Chile’s rapid and sustained economic growth since the beginning of the 21st century has been accompanied by an equally rapid increase in the amount of waste produced. The population has grown from 15 million in 2000 to nearly 20 million in 2022. At the same time the steep rise in disposable family incomes and greater availability of packaged goods has created a significant problem of how to dispose of the waste produced.
Historically, the country has focused on the appropriate final disposal of waste through sanitary landfill. Although landfill regulation has improved and the number of dumping sites reduced, the environmental problems generated by the hoarding of solid waste in landfills persist. Effects such as GHG emissions, water pollution, land erosion, and the rapid filling of the landfills, have shown that concentrating efforts on sanitary final disposal is not enough.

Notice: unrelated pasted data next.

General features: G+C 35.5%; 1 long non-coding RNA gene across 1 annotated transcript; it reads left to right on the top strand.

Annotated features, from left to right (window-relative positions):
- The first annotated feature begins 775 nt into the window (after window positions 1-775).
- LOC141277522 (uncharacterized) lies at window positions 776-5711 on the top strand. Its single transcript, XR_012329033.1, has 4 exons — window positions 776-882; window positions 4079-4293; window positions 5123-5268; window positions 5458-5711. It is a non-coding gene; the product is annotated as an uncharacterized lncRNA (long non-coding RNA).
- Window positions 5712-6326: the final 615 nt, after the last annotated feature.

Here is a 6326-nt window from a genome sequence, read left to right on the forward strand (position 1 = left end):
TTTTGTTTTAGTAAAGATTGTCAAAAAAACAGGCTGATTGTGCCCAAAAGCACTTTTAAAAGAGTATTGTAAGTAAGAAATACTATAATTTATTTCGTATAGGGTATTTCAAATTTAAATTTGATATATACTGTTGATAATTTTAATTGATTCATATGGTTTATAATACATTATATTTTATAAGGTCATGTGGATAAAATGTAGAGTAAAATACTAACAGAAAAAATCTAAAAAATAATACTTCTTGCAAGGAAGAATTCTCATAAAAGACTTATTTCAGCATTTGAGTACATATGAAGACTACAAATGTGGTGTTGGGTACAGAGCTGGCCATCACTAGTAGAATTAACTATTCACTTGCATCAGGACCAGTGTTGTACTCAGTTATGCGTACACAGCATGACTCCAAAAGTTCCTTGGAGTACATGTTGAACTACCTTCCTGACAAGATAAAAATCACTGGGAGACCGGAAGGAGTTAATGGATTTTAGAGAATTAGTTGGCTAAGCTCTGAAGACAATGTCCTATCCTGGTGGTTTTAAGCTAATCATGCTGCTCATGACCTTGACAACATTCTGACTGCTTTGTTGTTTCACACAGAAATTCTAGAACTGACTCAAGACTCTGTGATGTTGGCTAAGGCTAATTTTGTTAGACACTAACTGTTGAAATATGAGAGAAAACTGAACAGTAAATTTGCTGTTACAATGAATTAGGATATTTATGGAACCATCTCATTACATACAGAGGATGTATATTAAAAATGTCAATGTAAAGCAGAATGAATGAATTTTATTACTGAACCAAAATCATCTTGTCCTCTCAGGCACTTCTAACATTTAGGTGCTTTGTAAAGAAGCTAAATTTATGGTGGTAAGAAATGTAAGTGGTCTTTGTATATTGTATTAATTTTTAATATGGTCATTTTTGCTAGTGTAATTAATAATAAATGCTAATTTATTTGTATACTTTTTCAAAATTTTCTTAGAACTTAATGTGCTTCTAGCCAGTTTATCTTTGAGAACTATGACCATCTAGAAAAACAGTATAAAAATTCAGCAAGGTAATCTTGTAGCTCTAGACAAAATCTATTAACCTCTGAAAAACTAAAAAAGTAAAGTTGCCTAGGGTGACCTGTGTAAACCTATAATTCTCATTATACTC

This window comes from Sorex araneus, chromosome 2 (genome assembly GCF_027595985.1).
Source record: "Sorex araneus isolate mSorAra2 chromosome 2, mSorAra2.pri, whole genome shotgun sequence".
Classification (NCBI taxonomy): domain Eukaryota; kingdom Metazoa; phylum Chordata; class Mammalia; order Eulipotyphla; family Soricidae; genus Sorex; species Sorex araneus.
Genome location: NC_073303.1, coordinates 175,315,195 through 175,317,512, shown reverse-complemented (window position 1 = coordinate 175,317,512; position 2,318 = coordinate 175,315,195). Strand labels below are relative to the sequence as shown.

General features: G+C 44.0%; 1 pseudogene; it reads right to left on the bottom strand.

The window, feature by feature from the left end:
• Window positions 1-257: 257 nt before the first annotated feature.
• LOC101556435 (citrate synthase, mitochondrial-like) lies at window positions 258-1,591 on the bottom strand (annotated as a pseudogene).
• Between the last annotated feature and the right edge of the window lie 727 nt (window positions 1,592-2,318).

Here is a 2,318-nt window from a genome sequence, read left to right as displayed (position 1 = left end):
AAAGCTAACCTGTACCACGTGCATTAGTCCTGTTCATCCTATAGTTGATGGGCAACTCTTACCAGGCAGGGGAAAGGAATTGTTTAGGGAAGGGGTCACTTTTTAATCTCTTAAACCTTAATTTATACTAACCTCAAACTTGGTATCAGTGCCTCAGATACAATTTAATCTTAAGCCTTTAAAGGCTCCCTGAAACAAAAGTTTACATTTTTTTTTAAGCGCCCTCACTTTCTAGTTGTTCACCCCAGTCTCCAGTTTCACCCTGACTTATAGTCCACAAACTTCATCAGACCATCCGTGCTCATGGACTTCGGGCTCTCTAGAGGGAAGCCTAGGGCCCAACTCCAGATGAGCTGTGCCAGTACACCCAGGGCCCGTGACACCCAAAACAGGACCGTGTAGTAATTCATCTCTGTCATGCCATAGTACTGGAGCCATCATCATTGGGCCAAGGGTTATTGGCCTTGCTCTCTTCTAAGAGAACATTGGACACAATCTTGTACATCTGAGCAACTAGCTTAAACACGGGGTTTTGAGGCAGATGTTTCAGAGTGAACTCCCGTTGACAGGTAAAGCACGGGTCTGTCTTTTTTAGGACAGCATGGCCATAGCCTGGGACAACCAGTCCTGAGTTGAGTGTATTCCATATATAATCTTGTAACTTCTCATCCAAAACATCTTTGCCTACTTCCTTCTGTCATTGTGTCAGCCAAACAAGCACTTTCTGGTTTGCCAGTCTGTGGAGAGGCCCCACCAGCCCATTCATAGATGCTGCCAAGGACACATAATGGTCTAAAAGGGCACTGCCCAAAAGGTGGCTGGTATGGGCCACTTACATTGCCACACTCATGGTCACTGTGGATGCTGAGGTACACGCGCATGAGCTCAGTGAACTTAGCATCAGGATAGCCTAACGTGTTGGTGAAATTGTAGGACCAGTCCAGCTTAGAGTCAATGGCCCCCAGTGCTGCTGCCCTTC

In 2020 it was estimated that 4.4 million tons of waste was generated, and that only 20% of the total waste produced was recycled. These waste dumps are the second biggest generator of methane in the country, and overall waste management produces nearly 5% of the national ghg emissions.
The environment ministry (MMA) is responsible for promoting reform in the circular economy, and for defining and policing the laws and regulations relating to waste management. It currently has many initiatives to encourage recycling and good practice. One of the most significant additions to the environmental laws recently was the introduction of the law of extended responsibility of the producer, known in Spanish as the Ley REP. In very simple terms it is an economic instrument that obliges producers of certain products to finance the disposal of their wastes in a sustainable way.